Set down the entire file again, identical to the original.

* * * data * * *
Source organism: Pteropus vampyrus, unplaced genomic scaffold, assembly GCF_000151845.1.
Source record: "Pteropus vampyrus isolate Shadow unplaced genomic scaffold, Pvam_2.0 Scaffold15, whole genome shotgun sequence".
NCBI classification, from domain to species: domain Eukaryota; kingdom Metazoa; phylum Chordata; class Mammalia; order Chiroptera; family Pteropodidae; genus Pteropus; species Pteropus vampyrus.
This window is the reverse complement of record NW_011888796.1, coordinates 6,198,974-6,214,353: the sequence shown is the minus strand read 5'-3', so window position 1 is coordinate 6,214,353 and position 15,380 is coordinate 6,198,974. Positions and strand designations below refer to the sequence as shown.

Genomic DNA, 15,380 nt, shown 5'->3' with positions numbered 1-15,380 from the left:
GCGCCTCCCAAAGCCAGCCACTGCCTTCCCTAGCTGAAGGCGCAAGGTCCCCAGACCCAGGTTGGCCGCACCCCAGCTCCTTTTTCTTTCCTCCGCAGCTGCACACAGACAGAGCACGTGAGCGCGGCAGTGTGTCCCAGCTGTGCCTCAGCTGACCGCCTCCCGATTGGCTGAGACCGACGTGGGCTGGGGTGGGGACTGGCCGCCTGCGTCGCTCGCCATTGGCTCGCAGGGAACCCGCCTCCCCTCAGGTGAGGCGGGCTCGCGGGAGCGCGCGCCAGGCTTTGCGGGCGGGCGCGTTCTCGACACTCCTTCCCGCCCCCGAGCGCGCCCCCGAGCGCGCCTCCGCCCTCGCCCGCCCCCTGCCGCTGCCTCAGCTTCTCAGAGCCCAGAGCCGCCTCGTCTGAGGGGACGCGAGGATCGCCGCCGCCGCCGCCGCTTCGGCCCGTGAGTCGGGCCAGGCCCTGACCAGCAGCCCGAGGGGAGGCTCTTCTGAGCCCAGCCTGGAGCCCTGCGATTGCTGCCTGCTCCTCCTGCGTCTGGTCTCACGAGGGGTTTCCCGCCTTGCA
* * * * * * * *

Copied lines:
Source organism: Pteropus vampyrus, unplaced genomic scaffold, assembly GCF_000151845.1.
Source record: "Pteropus vampyrus isolate Shadow unplaced genomic scaffold, Pvam_2.0 Scaffold15, whole genome shotgun sequence".
NCBI classification, from domain to species: domain Eukaryota; kingdom Metazoa; phylum Chordata; class Mammalia; order Chiroptera; family Pteropodidae; genus Pteropus; species Pteropus vampyrus.
This window is the reverse complement of record NW_011888796.1, coordinates 6,198,974-6,214,353: the sequence shown is the minus strand read 5'-3', so window position 1 is coordinate 6,214,353 and position 15,380 is coordinate 6,198,974. Positions and strand designations below refer to the sequence as shown.

Genomic DNA, 15,380 nt, shown 5'->3' with positions numbered 1-15,380 from the left:
GCGCCTCCCAAAGCCAGCCACTGCCTTCCCTAGCTGAAGGCGCAAGGTCCCCAGACCCAGGTTGGCCGCACCCCAGCTCCTTTTTCTTTCCTCCGCAGCTGCACACAGACAGAGCACGTGAGCGCGGCAGTGTGTCCCAGCTGTGCCTCAGCTGACCGCCTCCCGATTGGCTGAGACCGACGTGGGCTGGGGTGGGGACTGGCCGCCTGCGTCGCTCGCCATTGGCTCGCAGGGAACCCGCCTCCCCTCAGGTGAGGCGGGCTCGCGGGAGCGCGCGCCAGGCTTTGCGGGCGGGCGCGTTCTCGACACTCCTTCCCGCCCCCGAGCGCGCCCCCGAGCGCGCCTCCGCCCTCGCCCGCCCCCTGCCGCTGCCTCAGCTTCTCAGAGCCCAGAGCCGCCTCGTCTGAGGGGACGCGAGGATCGCCGCCGCCGCCGCCGCTTCGGCCCGTGAGTCGGGCCAGGCCCTGACCAGCAGCCCGAGGGGAGGCTCTTCTGAGCCCAGCCTGGAGCCCTGCGATTGCTGCCTGCTCCTCCTGCGTCTGGTCTCACGAGGGGTTTCCCGCCTTGCA